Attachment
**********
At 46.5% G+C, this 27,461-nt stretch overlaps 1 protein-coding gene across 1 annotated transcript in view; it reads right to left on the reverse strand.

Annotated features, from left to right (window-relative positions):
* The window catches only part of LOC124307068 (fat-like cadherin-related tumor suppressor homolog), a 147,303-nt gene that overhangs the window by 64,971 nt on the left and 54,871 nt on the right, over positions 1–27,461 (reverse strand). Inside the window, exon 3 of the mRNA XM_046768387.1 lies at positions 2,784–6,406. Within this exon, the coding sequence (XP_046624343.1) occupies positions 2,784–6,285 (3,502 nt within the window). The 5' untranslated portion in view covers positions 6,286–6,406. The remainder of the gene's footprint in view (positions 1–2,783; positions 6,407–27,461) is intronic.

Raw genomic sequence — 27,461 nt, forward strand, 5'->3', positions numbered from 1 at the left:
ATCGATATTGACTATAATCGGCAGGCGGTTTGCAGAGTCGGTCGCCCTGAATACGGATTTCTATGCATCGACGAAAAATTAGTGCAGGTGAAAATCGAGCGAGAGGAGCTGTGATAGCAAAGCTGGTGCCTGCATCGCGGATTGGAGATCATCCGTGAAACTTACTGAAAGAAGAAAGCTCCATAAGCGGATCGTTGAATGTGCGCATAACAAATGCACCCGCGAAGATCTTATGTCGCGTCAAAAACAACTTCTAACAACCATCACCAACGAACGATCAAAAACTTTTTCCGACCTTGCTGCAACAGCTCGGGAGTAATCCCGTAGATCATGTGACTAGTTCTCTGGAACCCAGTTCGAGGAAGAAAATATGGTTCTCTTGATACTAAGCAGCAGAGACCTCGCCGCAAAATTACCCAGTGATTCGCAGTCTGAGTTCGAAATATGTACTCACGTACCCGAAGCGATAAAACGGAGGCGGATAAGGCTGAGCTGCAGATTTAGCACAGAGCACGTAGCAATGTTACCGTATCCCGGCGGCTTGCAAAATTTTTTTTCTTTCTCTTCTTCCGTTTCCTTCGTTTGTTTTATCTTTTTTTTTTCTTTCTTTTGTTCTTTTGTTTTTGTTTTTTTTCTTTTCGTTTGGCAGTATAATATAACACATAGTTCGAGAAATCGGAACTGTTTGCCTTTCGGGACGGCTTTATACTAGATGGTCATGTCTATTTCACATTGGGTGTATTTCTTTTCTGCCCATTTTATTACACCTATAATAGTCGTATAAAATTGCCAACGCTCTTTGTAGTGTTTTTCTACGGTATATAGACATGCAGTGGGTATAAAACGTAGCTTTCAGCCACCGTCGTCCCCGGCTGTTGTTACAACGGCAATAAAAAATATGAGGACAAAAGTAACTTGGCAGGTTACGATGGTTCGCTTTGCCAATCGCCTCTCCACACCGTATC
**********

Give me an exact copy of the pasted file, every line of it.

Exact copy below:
At 46.5% G+C, this 27,461-nt stretch overlaps 1 protein-coding gene across 1 annotated transcript in view; it reads right to left on the reverse strand.

Annotated features, from left to right (window-relative positions):
* The window catches only part of LOC124307068 (fat-like cadherin-related tumor suppressor homolog), a 147,303-nt gene that overhangs the window by 64,971 nt on the left and 54,871 nt on the right, over positions 1–27,461 (reverse strand). Inside the window, exon 3 of the mRNA XM_046768387.1 lies at positions 2,784–6,406. Within this exon, the coding sequence (XP_046624343.1) occupies positions 2,784–6,285 (3,502 nt within the window). The 5' untranslated portion in view covers positions 6,286–6,406. The remainder of the gene's footprint in view (positions 1–2,783; positions 6,407–27,461) is intronic.

Raw genomic sequence — 27,461 nt, forward strand, 5'->3', positions numbered from 1 at the left:
ATCGATATTGACTATAATCGGCAGGCGGTTTGCAGAGTCGGTCGCCCTGAATACGGATTTCTATGCATCGACGAAAAATTAGTGCAGGTGAAAATCGAGCGAGAGGAGCTGTGATAGCAAAGCTGGTGCCTGCATCGCGGATTGGAGATCATCCGTGAAACTTACTGAAAGAAGAAAGCTCCATAAGCGGATCGTTGAATGTGCGCATAACAAATGCACCCGCGAAGATCTTATGTCGCGTCAAAAACAACTTCTAACAACCATCACCAACGAACGATCAAAAACTTTTTCCGACCTTGCTGCAACAGCTCGGGAGTAATCCCGTAGATCATGTGACTAGTTCTCTGGAACCCAGTTCGAGGAAGAAAATATGGTTCTCTTGATACTAAGCAGCAGAGACCTCGCCGCAAAATTACCCAGTGATTCGCAGTCTGAGTTCGAAATATGTACTCACGTACCCGAAGCGATAAAACGGAGGCGGATAAGGCTGAGCTGCAGATTTAGCACAGAGCACGTAGCAATGTTACCGTATCCCGGCGGCTTGCAAAATTTTTTTTCTTTCTCTTCTTCCGTTTCCTTCGTTTGTTTTATCTTTTTTTTTTCTTTCTTTTGTTCTTTTGTTTTTGTTTTTTTTCTTTTCGTTTGGCAGTATAATATAACACATAGTTCGAGAAATCGGAACTGTTTGCCTTTCGGGACGGCTTTATACTAGATGGTCATGTCTATTTCACATTGGGTGTATTTCTTTTCTGCCCATTTTATTACACCTATAATAGTCGTATAAAATTGCCAACGCTCTTTGTAGTGTTTTTCTACGGTATATAGACATGCAGTGGGTATAAAACGTAGCTTTCAGCCACCGTCGTCCCCGGCTGTTGTTACAACGGCAATAAAAAATATGAGGACAAAAGTAACTTGGCAGGTTACGATGGTTCGCTTTGCCAATCGCCTCTCCACACCGTATC